Following the COVID-19 outbreak, the global market and supply chain at large have been faced with a lot of challenges. It has been over a year since the initial outbreak, and there remains a lot of uncertainty on when the world will regain normalcy. Several researchers, scholars, and analysts indicate the need for the world to prepare and adapt to a “new normal” with tolerance to the prescribed measures in dealing with the pandemic. In response, many enterprises have already rolled out new supply chain models, with various sustained response strategies underway.
Contrary to expectations, the scale of global trade and consumption continues to increase despite lockdowns across the world and minimized personal exchange. Therefore, the importance of global logistics becomes clear, with a challenge to the global market to explore new strategic values. According to Fitch Ratings, the container shipping industry has gone through a radical consolidation through mergers, acquisitions and alliances in a few decades to avoid overcapacity. Eventually, shipping capacity has been reduced, but the container ship order book has shrunk in a situation where trade volume is increasing. Currently the container order book as a percentage of the existing fleet has sharply reduced, with its current value being approximately below 10 percent, as opposed to its value in 2007 which was at 57 percent.
Port congestions and lockdowns due to pandemic-related operational disruptions at origins and destinations have extended container ships’ turnaround times, curtailing services on specific routes or canceling port calls, leading to container box shortages and further increasing freight rates.
According to the Freightos Baltic Index, the cost of shipping one 40-foot container from China to Europe or the west coast of the United States has heightened from about $2,000 a year ago to the current fee of $8,000 and $4,000 respectively. Asia-Europe sea freight rates have increased four times compared to their values in November 2020. The situation has resulted in financial challenges for Asia-based exporters, and delays in export shipments.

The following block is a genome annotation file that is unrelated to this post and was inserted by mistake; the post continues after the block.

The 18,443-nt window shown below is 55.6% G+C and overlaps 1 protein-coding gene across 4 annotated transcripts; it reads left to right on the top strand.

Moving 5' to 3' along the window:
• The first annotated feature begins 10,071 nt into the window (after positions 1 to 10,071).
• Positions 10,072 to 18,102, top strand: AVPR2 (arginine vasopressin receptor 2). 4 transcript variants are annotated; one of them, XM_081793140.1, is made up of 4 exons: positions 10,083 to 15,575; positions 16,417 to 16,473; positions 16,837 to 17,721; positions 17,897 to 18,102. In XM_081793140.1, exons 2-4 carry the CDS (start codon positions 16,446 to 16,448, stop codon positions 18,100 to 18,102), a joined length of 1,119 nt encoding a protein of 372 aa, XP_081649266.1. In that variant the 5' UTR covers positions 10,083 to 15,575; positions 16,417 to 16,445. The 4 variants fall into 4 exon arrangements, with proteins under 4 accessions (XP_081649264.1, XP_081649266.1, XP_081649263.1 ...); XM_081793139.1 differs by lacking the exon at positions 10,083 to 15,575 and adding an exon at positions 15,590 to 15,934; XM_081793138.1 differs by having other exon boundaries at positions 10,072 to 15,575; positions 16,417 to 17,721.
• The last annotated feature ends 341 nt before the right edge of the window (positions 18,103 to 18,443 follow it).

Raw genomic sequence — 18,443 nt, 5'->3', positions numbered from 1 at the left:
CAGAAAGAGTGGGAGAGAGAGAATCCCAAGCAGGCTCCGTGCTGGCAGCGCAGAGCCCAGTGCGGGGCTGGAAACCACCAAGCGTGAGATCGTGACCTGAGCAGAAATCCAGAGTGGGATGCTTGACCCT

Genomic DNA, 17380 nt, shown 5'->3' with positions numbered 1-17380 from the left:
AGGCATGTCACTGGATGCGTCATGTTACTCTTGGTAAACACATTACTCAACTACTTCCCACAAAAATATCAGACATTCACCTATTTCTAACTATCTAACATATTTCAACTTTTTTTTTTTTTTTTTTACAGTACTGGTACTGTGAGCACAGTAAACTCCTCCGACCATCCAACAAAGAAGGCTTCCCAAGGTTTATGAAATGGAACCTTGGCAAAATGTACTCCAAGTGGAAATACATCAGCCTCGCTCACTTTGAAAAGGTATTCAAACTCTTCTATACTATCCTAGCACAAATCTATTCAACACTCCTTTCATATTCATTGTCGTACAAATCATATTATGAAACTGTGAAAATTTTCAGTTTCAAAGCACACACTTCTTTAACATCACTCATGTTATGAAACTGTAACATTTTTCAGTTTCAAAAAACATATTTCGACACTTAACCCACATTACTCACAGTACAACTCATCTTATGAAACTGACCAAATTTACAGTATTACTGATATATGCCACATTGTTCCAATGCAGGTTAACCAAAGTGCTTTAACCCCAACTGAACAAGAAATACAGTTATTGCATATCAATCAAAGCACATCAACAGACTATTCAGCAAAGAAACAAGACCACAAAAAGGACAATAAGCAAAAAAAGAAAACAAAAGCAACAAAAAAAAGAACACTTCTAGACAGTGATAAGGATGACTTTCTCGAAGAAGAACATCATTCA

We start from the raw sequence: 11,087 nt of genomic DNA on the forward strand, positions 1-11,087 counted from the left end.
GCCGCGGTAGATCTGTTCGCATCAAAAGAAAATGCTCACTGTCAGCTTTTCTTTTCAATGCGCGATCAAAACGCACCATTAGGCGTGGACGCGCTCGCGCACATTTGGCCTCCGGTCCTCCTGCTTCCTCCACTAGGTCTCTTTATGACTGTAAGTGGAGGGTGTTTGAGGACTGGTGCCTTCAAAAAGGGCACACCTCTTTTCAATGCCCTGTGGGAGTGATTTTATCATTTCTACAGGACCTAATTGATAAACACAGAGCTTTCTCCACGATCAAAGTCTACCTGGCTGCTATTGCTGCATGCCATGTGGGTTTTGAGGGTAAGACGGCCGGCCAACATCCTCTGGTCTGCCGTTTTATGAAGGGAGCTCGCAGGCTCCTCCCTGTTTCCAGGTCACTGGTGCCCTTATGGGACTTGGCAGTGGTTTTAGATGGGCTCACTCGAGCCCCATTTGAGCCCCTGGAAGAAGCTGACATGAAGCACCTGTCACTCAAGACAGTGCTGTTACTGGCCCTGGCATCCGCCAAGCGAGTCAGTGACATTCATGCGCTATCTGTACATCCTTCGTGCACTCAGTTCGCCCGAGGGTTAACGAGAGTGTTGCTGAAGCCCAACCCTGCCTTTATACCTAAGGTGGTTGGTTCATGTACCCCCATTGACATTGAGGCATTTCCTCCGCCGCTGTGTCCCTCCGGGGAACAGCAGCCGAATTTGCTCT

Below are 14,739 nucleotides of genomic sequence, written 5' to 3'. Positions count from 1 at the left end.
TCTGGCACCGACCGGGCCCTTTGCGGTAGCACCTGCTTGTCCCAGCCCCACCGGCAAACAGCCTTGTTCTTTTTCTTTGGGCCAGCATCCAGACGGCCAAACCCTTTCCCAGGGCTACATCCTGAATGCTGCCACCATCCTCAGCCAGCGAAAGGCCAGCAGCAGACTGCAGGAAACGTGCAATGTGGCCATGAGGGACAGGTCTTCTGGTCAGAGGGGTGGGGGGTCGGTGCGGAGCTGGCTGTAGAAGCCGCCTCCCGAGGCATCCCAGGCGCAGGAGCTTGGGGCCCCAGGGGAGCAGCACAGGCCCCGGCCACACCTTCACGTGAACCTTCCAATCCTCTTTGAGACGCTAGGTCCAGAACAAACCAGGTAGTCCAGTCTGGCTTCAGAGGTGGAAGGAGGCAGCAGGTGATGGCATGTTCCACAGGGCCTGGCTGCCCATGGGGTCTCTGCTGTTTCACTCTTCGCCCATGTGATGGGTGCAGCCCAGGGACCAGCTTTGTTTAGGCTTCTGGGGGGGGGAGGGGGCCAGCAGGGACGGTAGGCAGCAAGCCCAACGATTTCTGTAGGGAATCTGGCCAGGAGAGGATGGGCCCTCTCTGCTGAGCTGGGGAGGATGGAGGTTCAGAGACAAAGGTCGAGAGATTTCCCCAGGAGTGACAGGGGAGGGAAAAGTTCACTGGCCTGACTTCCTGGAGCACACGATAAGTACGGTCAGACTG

The Trans-China Railway has constantly evolved since the launching of its first direct freight railway from Chongqing to Duisburg, Germany in March 2011, which enhanced the China-Europe connection. Following the emergence of the pandemic, TCR volume dropped to 315 Ton mn in February 2020, due to the closure of the European border. But as of January 2021, volume has risen to 408Ton mn, which was much higher than before the pandemic. It is surmised the rise increased TCR traffic not only from China, but several Asian exporting countries. TCR transit time is around 1/4 of sea transport and 1/5 of air transport cost.
While sea transport takes more than 50 days, the departure of a shipment from East Asia takes about 23 days to arrive in Poland, thus making the TCR a realistic and economical means of transport.
Generally, in a situation where sea transportation is a challenge, TCR has made it possible to transport Asian goods to Europe through a more convenient and faster means. This means not only a broad choice of transportation for the Asian exporters, but it could also allow shipping lines to focus on an Asia-US route, which would result in reduced freight rates and efficient supply chain operations. Furthermore, following the Suez Canal accident, there is a great need for an alternative sea transport route to avoid global supply chain threats attached to full reliance on a single maritime transport system.
As the global supply chain needs improvement and efficiency, I hope TCR continues to develop its advantages, becoming an axis of improvement and efficiency for the global supply chain.
Janghyuk Lim is associate professor with Business School of Shantou University.